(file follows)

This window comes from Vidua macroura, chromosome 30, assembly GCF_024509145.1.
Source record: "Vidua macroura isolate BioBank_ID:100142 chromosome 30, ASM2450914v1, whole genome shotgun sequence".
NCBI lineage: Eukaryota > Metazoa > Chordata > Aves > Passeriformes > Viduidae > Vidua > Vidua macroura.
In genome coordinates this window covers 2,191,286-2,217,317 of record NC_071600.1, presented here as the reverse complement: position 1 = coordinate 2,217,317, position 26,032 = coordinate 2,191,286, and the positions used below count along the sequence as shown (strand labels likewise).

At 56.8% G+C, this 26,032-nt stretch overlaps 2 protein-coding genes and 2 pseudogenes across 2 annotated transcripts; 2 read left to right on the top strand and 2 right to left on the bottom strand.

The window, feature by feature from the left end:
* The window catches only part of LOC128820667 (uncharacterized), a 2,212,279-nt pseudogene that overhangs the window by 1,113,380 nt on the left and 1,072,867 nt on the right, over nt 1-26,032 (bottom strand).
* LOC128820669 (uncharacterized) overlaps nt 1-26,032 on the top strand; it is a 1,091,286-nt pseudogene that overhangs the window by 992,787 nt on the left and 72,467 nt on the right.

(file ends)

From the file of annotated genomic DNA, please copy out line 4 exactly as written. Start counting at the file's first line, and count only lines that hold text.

In genome coordinates this window covers 2,191,286-2,217,317 of record NC_071600.1, presented here as the reverse complement: position 1 = coordinate 2,217,317, position 26,032 = coordinate 2,191,286, and the positions used below count along the sequence as shown (strand labels likewise).